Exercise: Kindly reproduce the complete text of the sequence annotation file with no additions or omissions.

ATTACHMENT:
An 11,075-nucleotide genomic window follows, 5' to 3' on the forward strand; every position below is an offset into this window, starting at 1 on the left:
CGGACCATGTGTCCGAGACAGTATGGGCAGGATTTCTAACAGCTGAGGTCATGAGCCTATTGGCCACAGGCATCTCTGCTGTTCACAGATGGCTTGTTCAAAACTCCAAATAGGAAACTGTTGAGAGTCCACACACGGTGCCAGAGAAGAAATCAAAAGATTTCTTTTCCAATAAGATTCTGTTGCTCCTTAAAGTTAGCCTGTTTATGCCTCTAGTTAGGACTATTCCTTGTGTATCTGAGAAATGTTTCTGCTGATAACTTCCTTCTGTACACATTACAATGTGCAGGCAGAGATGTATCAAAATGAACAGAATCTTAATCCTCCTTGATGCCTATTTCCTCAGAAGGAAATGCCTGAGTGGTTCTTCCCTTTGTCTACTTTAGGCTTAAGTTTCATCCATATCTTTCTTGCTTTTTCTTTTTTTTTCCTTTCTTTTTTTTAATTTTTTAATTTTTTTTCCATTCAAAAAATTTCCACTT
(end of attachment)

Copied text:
An 11,075-nucleotide genomic window follows, 5' to 3' on the forward strand; every position below is an offset into this window, starting at 1 on the left:
CGGACCATGTGTCCGAGACAGTATGGGCAGGATTTCTAACAGCTGAGGTCATGAGCCTATTGGCCACAGGCATCTCTGCTGTTCACAGATGGCTTGTTCAAAACTCCAAATAGGAAACTGTTGAGAGTCCACACACGGTGCCAGAGAAGAAATCAAAAGATTTCTTTTCCAATAAGATTCTGTTGCTCCTTAAAGTTAGCCTGTTTATGCCTCTAGTTAGGACTATTCCTTGTGTATCTGAGAAATGTTTCTGCTGATAACTTCCTTCTGTACACATTACAATGTGCAGGCAGAGATGTATCAAAATGAACAGAATCTTAATCCTCCTTGATGCCTATTTCCTCAGAAGGAAATGCCTGAGTGGTTCTTCCCTTTGTCTACTTTAGGCTTAAGTTTCATCCATATCTTTCTTGCTTTTTCTTTTTTTTTCCTTTCTTTTTTTTAATTTTTTAATTTTTTTTCCATTCAAAAAATTTCCACTT